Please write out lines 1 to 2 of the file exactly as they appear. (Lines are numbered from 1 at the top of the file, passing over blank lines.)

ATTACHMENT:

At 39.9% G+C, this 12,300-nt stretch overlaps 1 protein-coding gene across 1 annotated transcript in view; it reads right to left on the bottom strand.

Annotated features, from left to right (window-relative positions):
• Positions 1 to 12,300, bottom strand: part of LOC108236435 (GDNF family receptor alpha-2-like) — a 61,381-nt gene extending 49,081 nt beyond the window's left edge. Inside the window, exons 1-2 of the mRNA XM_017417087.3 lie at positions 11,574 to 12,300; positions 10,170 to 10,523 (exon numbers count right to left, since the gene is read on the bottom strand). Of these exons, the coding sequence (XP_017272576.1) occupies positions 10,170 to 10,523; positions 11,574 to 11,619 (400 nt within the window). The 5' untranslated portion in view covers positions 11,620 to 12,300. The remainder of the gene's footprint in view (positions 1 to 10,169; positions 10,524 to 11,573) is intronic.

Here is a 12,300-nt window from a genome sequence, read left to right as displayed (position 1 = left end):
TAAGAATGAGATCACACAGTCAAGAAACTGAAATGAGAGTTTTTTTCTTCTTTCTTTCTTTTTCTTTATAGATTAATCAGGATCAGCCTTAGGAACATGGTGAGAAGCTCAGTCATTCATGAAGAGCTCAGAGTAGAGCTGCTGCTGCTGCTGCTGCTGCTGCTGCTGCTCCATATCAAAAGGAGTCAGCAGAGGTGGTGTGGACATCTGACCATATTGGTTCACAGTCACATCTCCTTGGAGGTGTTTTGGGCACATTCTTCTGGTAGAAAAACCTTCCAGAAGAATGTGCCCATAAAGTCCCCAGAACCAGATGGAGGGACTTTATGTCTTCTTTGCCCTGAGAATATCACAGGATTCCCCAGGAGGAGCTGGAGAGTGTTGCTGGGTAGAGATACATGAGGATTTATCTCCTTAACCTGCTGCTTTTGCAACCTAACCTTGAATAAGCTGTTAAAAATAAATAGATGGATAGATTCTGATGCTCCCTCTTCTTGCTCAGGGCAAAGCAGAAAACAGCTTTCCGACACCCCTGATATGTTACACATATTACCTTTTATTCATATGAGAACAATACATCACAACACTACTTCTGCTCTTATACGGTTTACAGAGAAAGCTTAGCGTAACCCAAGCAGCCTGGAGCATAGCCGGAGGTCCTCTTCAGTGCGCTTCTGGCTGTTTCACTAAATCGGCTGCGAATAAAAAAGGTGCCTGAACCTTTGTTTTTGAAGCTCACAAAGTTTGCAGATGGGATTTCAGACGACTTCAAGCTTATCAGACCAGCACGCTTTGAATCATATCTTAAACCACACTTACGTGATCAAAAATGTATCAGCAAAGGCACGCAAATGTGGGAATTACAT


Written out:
At 39.9% G+C, this 12,300-nt stretch overlaps 1 protein-coding gene across 1 annotated transcript in view; it reads right to left on the bottom strand.

Annotated features, from left to right (window-relative positions):